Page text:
The width Sx of the partial image, on the other hand, is set in accordance with the aspect ratio of the image monitor 205 which outputs the result of enlargement, as an example. In the case where the aspect ratio of the image monitor 205 is 4 to 3, for example, as seen from equation (3), the width Sx of the partial image is set to 4/3 times the height Sy of the partial image set as above.

In FIG. 10, the partial image cut-out range 1103 is set with the coordinate (Cx, Cy) of the template center as a reference. Specifically, in FIG. 10, the coordinate (x0, y1) of the upper left corner of the partial image cut-out range range 1103 is set to (Cx−Sx/2, Cy−Sy/2), and the coordinate (x1, y1) of the lower right corner of the partial image cut-out range range 1103 is set to (Cx+Sx/2, Cy+Sy/2). By doing so, the center of the template can be rendered to coincide with the center of the partial image.

The size (height and width) of the partial image is, though set with the vertical size Ty of the template as a reference in equation (3) above, may alternatively be set with the horizontal size Tx of the template as a reference.

Next, the continuation of the process shown in FIG. 1 is explained. In the image enlargement processing step 108, the partial image obtained in the image cut-out processing step 107 is enlarged to a sufficient size to be output to the image monitor 205. More specifically, the size of the image signal to be output can be set to a desired size in accordance with the screen size of the image monitor 205 or the like. In the case where the image monitor 205 is capable of outputting an image signal of NTSC system, for example, the partial image is enlarged to the size of 640 pixels in horizontal direction and 480 pixels in vertical direction. In this case, the magnification is 640/Sx in horizontal direction and 480/Sy in vertical direction. Nevertheless, various magnifications can be used. Also, an upper or lower limit can be set to each magnification. While in the above example the image was enlarged to a fixed size of 640 pixels in horizontal direction and 480 pixels in vertical direction, the image size after enlargement may not be a fixed size. The image thus enlarged is displayed on the image monitor 205 in the alarm/tracking information display processing step 109 described later.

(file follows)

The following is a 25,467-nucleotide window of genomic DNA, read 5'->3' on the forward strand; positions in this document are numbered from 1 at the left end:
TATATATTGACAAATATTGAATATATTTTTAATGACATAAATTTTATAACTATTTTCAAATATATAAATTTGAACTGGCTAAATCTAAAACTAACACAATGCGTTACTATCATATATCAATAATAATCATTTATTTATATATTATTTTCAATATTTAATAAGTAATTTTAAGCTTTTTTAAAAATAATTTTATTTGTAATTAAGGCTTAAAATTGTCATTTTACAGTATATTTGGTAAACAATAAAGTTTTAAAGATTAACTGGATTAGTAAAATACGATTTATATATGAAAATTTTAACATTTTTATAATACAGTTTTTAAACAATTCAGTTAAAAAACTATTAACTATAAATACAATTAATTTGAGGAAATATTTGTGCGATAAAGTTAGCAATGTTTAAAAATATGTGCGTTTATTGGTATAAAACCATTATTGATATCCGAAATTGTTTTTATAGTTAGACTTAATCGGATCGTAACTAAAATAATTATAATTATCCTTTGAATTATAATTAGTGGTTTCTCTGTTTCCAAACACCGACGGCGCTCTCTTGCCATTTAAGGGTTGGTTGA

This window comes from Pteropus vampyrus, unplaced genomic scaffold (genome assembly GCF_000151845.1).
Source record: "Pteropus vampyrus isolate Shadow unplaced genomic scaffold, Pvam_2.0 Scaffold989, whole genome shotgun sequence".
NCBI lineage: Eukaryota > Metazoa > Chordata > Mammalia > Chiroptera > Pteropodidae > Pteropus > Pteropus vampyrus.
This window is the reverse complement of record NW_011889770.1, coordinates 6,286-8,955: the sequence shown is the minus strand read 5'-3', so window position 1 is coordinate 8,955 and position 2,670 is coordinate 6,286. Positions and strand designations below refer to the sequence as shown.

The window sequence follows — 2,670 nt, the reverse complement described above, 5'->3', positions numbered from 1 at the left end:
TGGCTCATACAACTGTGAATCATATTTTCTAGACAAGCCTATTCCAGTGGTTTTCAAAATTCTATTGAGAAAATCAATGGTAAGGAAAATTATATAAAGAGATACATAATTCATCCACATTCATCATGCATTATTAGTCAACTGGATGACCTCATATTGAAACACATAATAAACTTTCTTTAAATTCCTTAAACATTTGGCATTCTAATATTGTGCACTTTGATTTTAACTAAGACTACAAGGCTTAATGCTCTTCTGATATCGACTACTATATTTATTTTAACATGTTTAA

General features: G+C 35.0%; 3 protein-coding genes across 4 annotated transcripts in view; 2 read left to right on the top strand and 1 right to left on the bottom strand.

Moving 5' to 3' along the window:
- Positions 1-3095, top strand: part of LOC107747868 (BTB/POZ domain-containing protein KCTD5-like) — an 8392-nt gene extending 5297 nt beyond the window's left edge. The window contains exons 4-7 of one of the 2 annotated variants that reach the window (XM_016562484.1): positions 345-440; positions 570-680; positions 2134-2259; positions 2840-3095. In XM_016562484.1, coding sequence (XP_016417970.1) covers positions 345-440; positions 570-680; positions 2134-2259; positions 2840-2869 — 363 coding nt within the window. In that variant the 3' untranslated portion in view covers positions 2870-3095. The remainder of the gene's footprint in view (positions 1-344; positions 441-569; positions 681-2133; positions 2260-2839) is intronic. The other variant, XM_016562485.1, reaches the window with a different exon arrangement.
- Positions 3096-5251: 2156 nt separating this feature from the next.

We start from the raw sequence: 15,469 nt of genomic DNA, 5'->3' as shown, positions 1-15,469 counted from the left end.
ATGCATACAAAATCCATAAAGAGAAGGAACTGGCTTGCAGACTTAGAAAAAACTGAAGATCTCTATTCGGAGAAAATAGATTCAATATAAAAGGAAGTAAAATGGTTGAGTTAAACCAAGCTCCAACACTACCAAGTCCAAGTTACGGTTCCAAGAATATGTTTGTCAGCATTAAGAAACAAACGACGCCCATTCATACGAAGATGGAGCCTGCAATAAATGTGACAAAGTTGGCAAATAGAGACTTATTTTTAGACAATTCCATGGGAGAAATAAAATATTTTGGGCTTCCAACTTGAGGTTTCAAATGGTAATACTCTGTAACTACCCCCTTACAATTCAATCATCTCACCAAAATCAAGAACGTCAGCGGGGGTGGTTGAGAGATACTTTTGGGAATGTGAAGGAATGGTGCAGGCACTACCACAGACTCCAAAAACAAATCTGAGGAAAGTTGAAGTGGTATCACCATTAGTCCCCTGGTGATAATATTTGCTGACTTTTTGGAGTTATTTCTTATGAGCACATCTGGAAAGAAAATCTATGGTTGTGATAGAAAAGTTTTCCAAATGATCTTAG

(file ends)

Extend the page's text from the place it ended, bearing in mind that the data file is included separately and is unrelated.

Next, in the alarm/tracking information display processing step 109, the image enlarged in the image enlargement processing step 108 is displayed on the image monitor 205 through the image output unit 202 i. Also, in order to warn the operator that an intruding object is being tracked, for example, the information on the intruding object is displayed on the image monitor 205 through the image output unit 202 i or the alarm lamp 206 is turned on through the alarm output unit 202 j. The information on the intruding object includes the moving distance and the route of movement.

As described above, according to this embodiment, the low responsiveness of the camera head and the image pickup lens in the mechanical or optical tracking process is compensated for by the electronic image cut-out process (step 107) and the image enlarging process (step 108), the requirement of a wide field angle for the electronic tracking process is met by the mechanical camera head control process (step 106), and the low resolution is compensated for by the optical image pickup lens control process (step 106). In this way, while the image of an intruding object is caught at the center of the image, the tracking process can be executed by outputting the image to the image monitor with a maximum resolution.